Korean prosecutors ratchet up probes into main opposition party, raising tensions

Posted on : 2022-10-21 16:36 KST Modified on : 2022-10-21 16:36 KST
An investigation team sent by prosecutors ended up in an 8-hour standoff with members of the Democratic Party over the execution of a warrant to raid the party’s headquarters
Democratic Party members of the National Assembly’s Legislation and Judiciary Committee hold a press conference outside the presidential office in Yongsan, Seoul, on Oct. 20 in protest of prosecutors’ attempted raid on their party’s headquarters. (Yonhap)
Democratic Party members of the National Assembly’s Legislation and Judiciary Committee hold a press conference outside the presidential office in Yongsan, Seoul, on Oct. 20 in protest of prosecutors’ attempted raid on their party’s headquarters. (Yonhap)

Korean politics have hit a cold snap as prosecutors turn their investigation of the Daejang neighborhood development scandal to the circumstances behind the presidential campaign funds of Lee Jae-myung, leader of the Democratic Party.

The Seoul Central District Prosecutors’ Office called the Democratic Party’s obstruction of its raid of the party’s headquarters “a defiance of law and order,” expressing its intent to push through with the execution of the warrant. However, seeing that a forced investigation into the headquarters of the party holding a majority in the National Assembly is unprecedented, prosecutors are considering a new method and time for carrying out their raid.

In addition, the prosecution service sought an arrest warrant for Kim Yong, vice president of the Institute for Democracy, on charges of receiving 800 million won from a private contractor involved in the Daejang neighborhood development project.

The Seoul Central District Prosecutors’ Office (SCDPO) said in a statement Thursday morning that they “cannot agree with the allegations that the prosecution’s investigation into a case which is of much interest to the public as ‘politically motivated’ and ‘damaging to parliamentary inspection.’”

They went on to say that blocking the execution of a warrant issued by a court should be labeled as something that “flies in the face of the legal order and undermines the rule of law.”

The investigation team sent to carry out the raid confronted the Democratic Party for about eight hours on Wednesday outside of the party’s offices in Yeouido, Seoul, before withdrawing at 11 pm. The investigation team, sent by the SCDPO, are still adamant about the need for this seizure and search, saying that they “won’t compromise on the execution of the warrant” in response to the Democrats’ offer to voluntarily submit material on Tuesday.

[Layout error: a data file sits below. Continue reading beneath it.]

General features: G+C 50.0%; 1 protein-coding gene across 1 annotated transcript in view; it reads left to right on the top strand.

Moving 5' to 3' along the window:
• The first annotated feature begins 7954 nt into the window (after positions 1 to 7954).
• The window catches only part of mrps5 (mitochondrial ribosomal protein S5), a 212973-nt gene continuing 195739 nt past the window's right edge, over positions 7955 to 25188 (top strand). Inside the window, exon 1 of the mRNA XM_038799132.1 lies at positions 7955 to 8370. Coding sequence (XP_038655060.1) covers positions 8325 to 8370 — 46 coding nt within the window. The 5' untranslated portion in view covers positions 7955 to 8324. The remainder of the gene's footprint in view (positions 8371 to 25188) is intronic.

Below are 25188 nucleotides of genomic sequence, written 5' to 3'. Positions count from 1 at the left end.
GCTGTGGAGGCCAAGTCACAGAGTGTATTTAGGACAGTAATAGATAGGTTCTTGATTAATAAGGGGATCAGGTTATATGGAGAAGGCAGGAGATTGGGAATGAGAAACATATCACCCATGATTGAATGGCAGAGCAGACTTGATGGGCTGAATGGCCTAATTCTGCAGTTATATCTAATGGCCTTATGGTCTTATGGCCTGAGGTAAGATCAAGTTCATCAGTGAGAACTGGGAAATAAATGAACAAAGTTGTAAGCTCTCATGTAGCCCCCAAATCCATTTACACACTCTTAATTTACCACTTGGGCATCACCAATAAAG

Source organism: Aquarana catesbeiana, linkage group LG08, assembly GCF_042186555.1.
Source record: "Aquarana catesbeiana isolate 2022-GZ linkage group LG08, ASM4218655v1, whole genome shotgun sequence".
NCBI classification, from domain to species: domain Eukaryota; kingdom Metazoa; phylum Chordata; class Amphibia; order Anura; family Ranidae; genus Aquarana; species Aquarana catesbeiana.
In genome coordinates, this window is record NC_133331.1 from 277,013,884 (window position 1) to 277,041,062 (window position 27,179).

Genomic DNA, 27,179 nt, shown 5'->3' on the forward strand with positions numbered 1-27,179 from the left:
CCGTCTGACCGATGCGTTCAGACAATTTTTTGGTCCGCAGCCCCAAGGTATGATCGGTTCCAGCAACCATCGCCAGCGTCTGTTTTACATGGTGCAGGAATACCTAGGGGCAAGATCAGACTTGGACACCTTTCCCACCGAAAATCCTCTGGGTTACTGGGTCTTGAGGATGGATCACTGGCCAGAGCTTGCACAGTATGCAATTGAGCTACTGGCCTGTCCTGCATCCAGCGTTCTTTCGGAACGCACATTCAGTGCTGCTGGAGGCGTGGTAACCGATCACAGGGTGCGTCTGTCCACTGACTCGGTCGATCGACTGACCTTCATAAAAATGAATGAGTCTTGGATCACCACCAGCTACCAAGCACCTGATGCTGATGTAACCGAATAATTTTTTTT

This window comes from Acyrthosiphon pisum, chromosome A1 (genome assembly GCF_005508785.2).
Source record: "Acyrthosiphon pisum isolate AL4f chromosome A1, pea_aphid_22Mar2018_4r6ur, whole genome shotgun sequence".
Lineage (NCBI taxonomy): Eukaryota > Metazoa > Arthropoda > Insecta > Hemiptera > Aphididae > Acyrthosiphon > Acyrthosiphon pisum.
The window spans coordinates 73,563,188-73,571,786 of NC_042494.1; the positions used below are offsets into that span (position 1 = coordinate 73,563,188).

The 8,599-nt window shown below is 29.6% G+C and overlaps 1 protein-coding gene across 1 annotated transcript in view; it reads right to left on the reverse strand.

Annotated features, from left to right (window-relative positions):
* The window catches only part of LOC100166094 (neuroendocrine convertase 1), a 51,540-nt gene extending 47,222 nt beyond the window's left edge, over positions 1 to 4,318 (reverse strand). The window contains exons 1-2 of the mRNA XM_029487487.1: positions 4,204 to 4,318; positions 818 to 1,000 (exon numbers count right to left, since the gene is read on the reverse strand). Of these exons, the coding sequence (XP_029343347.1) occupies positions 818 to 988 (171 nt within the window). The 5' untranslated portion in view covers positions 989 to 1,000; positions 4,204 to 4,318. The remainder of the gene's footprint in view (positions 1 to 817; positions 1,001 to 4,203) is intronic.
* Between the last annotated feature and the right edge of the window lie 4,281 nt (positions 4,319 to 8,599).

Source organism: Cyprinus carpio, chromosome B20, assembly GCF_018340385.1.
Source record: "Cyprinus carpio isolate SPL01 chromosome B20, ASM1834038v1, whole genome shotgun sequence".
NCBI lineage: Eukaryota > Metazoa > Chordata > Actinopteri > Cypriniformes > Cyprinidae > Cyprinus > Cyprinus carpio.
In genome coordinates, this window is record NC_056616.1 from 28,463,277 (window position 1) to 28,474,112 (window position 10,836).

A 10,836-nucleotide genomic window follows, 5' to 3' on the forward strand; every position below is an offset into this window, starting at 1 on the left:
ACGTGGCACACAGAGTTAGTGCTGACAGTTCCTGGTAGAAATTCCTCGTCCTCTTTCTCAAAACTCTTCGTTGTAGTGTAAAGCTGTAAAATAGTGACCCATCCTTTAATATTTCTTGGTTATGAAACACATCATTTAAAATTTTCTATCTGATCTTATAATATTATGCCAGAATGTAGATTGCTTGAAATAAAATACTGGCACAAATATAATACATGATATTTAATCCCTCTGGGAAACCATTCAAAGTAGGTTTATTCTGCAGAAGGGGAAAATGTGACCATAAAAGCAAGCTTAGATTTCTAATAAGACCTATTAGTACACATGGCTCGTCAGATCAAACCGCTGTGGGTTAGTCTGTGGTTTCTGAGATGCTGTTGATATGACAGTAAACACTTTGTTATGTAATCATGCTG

Prior to this, the SCDPO arrested Kim Yong, a close aide of Lee, on charges of violating the Political Funds Act on Wednesday at 9 am. At 3 pm the same day, the prosecution attempted to raid the Democratic Party building, where Kim’s office is located, but they were unable to do so due to opposition from the party.

The Democratic Party mounted a vigorous defense against the prosecutors’ attempt to raid its headquarters, which it denounced as a “politically motivated investigation” and “political oppression.” The party observed that it’s unprecedented for the prosecutors to raid the headquarters of the largest opposition party during a parliamentary audit and that the raid isn’t even necessary since Kim Yong was appointed vice president of the party’s think tank barely a week ago.

After remaining silent on Wednesday, Democratic Party leader Lee Jae-myung rejected the allegations that Kim Yong accepted illicit campaign funds during an emergency meeting of lawmakers on Thursday, remarking that “the truth is obvious.” Lee also urged lawmakers to “fight together to defend democracy and prevent historical backsliding.”

While the Democratic Party had halted its parliamentary audits the previous day, it carried out the audits as planned on Thursday at all standing committees except for the Legislation and Judiciary Committee, which is responsible for auditing the Supreme Prosecutors' Office.

Democratic Party lawmakers effectively boycotted the audit of the SPO while demanding that the raid on the party’s headquarters be immediately called off, that President Yoon Suk-yeol and Justice Minister Han Dong-hoon apologize, that Prosecutor General Lee One-seok step down, and that Song Gyeong-ho, head of the Seoul Central District Prosecutors’ Office, and others be reprimanded.

There was also a scuffle when Kim Do-eup, a lawmaker with the ruling People Power Party and chair of the Legislation and Judiciary Committee, proceeded with the audit despite the Democratic Party’s boycott, prompting lawmakers to surround his seat to lodge a vigorous complaint.

While the prosecutors and police have raided the offices of parties’ local branches on several previous occasions, it’s extremely rare for an opposition party’s headquarters to be raided, and even that mostly happened during the military dictatorships of Park Chung-hee and Chun Doo-hwan.

The last time an opposition party’s headquarters was raided was in 2012, when the Unified Progressive Party was accused of irregular primaries. Prior to that was the raid of the New Korea Democratic Party in 1986.

By Kang Jae-gu, staff reporter; Um Ji-won, staff reporter

Please direct questions or comments to [english@hani.co.kr]

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